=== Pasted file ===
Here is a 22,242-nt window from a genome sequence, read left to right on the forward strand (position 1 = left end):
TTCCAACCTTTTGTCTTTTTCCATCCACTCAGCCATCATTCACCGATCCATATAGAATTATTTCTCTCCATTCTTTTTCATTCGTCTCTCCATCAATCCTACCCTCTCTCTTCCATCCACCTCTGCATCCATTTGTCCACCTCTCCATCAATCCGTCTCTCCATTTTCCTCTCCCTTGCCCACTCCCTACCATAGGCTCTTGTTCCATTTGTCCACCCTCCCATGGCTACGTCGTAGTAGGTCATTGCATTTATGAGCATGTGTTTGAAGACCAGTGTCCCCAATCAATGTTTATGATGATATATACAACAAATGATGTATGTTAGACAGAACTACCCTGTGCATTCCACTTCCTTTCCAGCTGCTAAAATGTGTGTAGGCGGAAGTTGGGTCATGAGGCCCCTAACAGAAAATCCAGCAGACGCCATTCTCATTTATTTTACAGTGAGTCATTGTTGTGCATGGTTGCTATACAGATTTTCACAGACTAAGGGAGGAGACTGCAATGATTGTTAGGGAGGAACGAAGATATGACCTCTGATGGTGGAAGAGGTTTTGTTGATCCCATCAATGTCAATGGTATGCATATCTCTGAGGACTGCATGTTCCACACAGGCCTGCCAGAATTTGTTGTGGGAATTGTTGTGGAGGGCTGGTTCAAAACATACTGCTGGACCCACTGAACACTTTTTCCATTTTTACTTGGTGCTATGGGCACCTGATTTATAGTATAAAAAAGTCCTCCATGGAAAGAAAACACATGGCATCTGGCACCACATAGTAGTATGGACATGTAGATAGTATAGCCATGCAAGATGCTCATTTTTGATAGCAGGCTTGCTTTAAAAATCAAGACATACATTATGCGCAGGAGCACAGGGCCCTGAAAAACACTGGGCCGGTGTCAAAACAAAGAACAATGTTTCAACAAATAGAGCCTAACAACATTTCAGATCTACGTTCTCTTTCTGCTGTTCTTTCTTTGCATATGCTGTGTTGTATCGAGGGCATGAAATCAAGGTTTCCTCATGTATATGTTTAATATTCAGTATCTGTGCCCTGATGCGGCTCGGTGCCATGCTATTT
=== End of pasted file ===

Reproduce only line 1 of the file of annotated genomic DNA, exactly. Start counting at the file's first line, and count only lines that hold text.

Here is a 22,242-nt window from a genome sequence, read left to right on the forward strand (position 1 = left end):